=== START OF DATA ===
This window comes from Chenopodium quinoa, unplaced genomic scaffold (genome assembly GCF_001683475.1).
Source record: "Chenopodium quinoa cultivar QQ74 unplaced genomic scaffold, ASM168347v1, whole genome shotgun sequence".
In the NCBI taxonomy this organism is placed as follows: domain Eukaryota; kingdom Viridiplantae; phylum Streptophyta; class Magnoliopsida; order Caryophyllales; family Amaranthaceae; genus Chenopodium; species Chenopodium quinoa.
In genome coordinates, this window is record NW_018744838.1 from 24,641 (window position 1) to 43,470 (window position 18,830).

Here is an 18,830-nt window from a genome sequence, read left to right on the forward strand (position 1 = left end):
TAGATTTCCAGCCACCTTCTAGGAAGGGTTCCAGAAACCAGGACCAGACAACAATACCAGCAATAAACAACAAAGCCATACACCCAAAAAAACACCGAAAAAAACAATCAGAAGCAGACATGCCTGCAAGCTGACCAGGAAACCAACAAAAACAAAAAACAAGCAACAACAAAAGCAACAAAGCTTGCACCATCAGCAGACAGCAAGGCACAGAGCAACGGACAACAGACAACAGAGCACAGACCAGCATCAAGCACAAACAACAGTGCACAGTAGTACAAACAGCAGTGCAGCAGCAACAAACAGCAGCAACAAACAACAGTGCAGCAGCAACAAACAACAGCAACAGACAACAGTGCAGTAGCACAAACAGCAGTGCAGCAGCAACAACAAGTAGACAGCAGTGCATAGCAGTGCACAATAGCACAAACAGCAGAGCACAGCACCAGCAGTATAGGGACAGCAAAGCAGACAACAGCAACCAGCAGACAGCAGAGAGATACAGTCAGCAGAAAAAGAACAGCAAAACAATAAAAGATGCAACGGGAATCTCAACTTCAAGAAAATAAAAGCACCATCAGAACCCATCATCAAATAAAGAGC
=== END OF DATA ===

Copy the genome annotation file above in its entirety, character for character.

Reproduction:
This window comes from Chenopodium quinoa, unplaced genomic scaffold (genome assembly GCF_001683475.1).
Source record: "Chenopodium quinoa cultivar QQ74 unplaced genomic scaffold, ASM168347v1, whole genome shotgun sequence".
In the NCBI taxonomy this organism is placed as follows: domain Eukaryota; kingdom Viridiplantae; phylum Streptophyta; class Magnoliopsida; order Caryophyllales; family Amaranthaceae; genus Chenopodium; species Chenopodium quinoa.
In genome coordinates, this window is record NW_018744838.1 from 24,641 (window position 1) to 43,470 (window position 18,830).

Here is an 18,830-nt window from a genome sequence, read left to right on the forward strand (position 1 = left end):
TAGATTTCCAGCCACCTTCTAGGAAGGGTTCCAGAAACCAGGACCAGACAACAATACCAGCAATAAACAACAAAGCCATACACCCAAAAAAACACCGAAAAAAACAATCAGAAGCAGACATGCCTGCAAGCTGACCAGGAAACCAACAAAAACAAAAAACAAGCAACAACAAAAGCAACAAAGCTTGCACCATCAGCAGACAGCAAGGCACAGAGCAACGGACAACAGACAACAGAGCACAGACCAGCATCAAGCACAAACAACAGTGCACAGTAGTACAAACAGCAGTGCAGCAGCAACAAACAGCAGCAACAAACAACAGTGCAGCAGCAACAAACAACAGCAACAGACAACAGTGCAGTAGCACAAACAGCAGTGCAGCAGCAACAACAAGTAGACAGCAGTGCATAGCAGTGCACAATAGCACAAACAGCAGAGCACAGCACCAGCAGTATAGGGACAGCAAAGCAGACAACAGCAACCAGCAGACAGCAGAGAGATACAGTCAGCAGAAAAAGAACAGCAAAACAATAAAAGATGCAACGGGAATCTCAACTTCAAGAAAATAAAAGCACCATCAGAACCCATCATCAAATAAAGAGC